Beginning in 2010, Hendrix's surviving family members authorized the release of original studio material to which they had successfully gained (or in some cases regained) the rights. Some of the songs had circulated as bootlegs or in remixed forms that involved producers remixing Hendrix's guitars and vocals with other tracks. Valleys of Neptune was the first album to collect these songs in versions as close to their original form as possible. Hendrix himself knew his way around a studio and had a hand in the production of some of them, so it was possible to have a decent idea of what he wanted them to sound like. People, Hell and Angels is the third release of such songs, recorded as the Jimi Hendrix Experience was ending and at various times in and around Hendrix's career.
People is a lot funkier and bluesier than the psychedilia-heavy work of the Experience, although all of its styles are filtered through Hendrix's vision of fuzzy and sometimes distorted guitar sound. "Earth Blues" and "Izabella" especially take a funky walk on the wild side, leading a listener to wonder what Hendrix and Parliament-Funkadelic's George Clinton might have done in a team-up. "Hear My Train A Comin'" and "Bleeding Heart" mesh Hendrix's hard-rock sensibilities with the old blues he loved, offering some interesting pictures of what Hendrix might have done with the format if he had not died at 27. As he aged (Hendrix would have turned 70 last November) would he, like his contemporary blues devotee and re-interpreter Eric Clapton, grown closer to the traditional sound of the Lightnin' Hopkins and Elmore James records he listened to? Would he have kept the fuzzed sound that inspired Robin Trower and Stevie Ray Vaughn? Some unwise choices regarding the excesses of the 1960s rock star lifestyle mean we'll never know, but People, Hell and Angels offers some interesting hints as well as fine songs in their own right.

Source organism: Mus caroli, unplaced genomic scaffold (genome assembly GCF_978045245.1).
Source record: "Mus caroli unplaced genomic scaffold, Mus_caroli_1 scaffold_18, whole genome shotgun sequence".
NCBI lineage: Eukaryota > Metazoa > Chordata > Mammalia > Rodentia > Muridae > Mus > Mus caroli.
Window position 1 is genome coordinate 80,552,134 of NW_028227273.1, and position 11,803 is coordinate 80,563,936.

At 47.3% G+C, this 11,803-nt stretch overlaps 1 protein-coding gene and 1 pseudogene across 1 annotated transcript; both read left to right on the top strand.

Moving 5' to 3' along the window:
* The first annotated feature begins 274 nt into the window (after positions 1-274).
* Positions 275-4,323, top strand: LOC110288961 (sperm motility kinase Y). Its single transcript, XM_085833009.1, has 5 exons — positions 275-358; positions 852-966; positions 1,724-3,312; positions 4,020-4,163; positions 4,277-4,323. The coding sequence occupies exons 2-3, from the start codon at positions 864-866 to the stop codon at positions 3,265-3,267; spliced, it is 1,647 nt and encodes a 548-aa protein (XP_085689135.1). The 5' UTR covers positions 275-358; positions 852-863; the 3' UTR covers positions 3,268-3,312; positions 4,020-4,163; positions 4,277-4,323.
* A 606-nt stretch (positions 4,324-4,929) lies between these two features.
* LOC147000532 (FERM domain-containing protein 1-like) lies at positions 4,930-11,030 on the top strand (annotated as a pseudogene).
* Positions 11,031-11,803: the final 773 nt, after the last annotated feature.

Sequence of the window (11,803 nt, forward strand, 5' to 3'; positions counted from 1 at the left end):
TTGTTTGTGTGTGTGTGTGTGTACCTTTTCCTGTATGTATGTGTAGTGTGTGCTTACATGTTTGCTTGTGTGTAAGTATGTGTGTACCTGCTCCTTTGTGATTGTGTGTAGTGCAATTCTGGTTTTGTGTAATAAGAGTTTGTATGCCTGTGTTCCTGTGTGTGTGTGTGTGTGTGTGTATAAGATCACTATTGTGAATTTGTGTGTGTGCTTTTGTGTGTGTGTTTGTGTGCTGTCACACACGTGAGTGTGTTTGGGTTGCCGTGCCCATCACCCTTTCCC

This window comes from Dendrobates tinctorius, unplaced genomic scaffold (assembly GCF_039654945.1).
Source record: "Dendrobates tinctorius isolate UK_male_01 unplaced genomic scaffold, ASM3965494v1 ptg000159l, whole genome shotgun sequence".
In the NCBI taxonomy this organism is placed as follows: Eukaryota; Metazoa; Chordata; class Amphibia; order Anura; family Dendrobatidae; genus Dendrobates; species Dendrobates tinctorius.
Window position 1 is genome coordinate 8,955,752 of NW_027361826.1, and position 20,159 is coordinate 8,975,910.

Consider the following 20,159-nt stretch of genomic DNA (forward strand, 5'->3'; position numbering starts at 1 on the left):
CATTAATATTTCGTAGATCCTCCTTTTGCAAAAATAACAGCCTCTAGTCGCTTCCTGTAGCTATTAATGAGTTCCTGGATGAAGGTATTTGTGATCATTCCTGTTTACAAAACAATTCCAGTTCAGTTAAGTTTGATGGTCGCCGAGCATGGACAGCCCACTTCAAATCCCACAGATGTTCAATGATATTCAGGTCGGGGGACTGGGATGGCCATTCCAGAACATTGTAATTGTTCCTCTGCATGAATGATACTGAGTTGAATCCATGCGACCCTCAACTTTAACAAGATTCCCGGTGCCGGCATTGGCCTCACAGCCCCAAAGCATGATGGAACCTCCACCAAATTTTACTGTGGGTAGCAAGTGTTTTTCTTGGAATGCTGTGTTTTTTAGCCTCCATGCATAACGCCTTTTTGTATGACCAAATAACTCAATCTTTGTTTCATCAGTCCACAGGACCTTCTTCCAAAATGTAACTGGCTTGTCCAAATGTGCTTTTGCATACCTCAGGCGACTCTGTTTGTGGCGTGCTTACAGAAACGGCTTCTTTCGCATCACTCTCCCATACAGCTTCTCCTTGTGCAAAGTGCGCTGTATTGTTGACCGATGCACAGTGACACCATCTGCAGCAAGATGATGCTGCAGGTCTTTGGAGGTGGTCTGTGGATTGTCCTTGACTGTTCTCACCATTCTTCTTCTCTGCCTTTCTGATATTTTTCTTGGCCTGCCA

Blackberry Smoke is one of today's inheritors of the tradition, although they lean closer to the 1990s Black Crowes' strain than Skynyrd's. Although most every song on The Whippoorwill, Smoke's latest album, displays its country influence on its sleeve thanks to Charlie Starr's lead vocals, rock-style percussion, boogie piano and gospel-tinged organ steer them in a different direction.
So does the lyrical content. "One Horse Town" has the elements of one of modern country's hymns to the small-town life, but mixes them with reality -- Starr is "an old married man at the age of 23" who has "swallowed his pride to make his family proud" and "stick(s) around cause they all tell us to." Both "Six Ways to Sunday" and "Shakin' Hands with the Holy Ghost" rely on good ol' church-goin' language and images, but they bend them towards decidedly un-Sunday mornin' activities. Some songs, like "Lucky Seven," rely a little too much on southern rock clichés and just echo other, better songs on the album. But even the genre's best bands struggle to find new ways around its ruts and Whippoorwill has more hits than misses.
Blackberry Smoke is on the road 250 nights a year, which is a good way to make sure you and your bandmates can make the music sound just like you want it to. And enough of The Whippoorwill sounds just fine to make it a worthy addition to all of its genres.